Today I received an email in which the writer tells me that Chinese should be called Putonghua and not Mandarin. Apparently, “People don’t know, and school teachers don’t care! obviously; leaving me to inform: The name ‘Mandarin’ has been obsolete 105 years now.” The name Mandarin was used for a ‘Manchurian high official’ who spoke 官話 (official speech). However since the fall of the Manchurian Qing monarchy in 1911, “Mandarins dead as dodos” and to use the name Mandarin is “an affront to the republican nation”.
This language in fact has a number of different names in different countries and regions:
– 普通话 [普通話] (pǔtōnghuà) – “common speech” – in China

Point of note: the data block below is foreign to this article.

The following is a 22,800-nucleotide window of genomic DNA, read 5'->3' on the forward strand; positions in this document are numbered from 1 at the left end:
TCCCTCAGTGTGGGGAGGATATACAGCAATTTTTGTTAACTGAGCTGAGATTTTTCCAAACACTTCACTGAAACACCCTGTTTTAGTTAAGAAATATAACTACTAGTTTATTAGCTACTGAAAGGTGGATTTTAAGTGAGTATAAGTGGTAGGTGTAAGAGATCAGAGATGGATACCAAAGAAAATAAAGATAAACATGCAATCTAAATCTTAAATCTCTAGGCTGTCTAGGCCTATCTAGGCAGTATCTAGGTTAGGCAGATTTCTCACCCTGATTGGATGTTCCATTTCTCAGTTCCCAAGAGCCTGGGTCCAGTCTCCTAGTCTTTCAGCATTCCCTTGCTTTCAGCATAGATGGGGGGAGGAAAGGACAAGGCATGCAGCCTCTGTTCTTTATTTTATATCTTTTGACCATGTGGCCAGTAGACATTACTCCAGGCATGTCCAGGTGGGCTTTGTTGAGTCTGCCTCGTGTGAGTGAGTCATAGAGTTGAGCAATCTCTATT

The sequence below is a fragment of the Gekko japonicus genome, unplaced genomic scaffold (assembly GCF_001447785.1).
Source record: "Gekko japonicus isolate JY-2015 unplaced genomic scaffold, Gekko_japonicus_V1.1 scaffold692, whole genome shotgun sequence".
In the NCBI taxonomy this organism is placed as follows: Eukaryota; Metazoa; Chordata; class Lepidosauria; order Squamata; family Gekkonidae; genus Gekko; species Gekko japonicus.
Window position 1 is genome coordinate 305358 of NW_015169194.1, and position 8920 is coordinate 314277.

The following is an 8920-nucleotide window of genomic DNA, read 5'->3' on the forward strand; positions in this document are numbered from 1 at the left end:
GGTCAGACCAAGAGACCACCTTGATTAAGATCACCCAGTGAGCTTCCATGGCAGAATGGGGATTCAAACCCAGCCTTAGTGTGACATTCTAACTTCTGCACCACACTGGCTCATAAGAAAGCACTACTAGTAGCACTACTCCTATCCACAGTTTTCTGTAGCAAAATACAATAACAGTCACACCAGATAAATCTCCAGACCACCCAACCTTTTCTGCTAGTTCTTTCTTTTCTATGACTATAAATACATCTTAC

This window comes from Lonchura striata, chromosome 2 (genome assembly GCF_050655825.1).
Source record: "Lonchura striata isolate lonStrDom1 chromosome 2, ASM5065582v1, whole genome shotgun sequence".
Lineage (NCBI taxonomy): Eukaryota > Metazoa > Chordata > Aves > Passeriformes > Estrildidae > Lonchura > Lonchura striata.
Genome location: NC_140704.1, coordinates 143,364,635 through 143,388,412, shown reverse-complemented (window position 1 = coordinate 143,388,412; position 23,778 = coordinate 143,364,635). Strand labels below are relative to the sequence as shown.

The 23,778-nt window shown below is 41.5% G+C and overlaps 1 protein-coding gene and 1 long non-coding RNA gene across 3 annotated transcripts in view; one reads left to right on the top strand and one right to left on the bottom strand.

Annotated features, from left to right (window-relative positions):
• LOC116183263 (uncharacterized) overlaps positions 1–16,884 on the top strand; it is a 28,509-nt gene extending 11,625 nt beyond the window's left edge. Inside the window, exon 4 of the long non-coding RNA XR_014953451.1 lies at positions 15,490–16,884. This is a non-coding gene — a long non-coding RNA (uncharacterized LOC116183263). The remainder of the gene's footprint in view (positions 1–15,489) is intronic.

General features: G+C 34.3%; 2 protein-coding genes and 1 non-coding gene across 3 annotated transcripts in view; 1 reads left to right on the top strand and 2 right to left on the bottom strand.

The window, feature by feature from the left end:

– 國語 (guóyǔ) – “national language” – in Taiwan
– 华语 [華語] (huáyǔ) – “Chinese language” – in the Philippines, Singapore, Malaysia, and the other parts of Southeast Asia.
– 汉语 [漢語] (hànyǔ) – “Han language” – in the USA and among the Chinese diaspora
– 中文 (zhōngwén) – “Chinese language” – in Taiwan, mainly
– Chinese, Mandarin, Mandarin Chinese, Putonghua, etc. in English-speaking countries
– Other names in other countries and languages
During the Ming (1368–1644) and Qing (1644–1912) dynasties, the language used by court officials became known as 官话 [官話] (guānhuà) – “official speech”. The word Mandarin comes from the the Sanskrit मन्त्रिन् (mantrin = counselor, minister) via the Portuguese mandarim. It was first used to refer to Chinese bureaucrats, and later it was used to refer to the language those officials spoke, which was used as a lingua franca of China from the 14th century.
What is Mandarin / Putonghua / Chinese known as in other languages?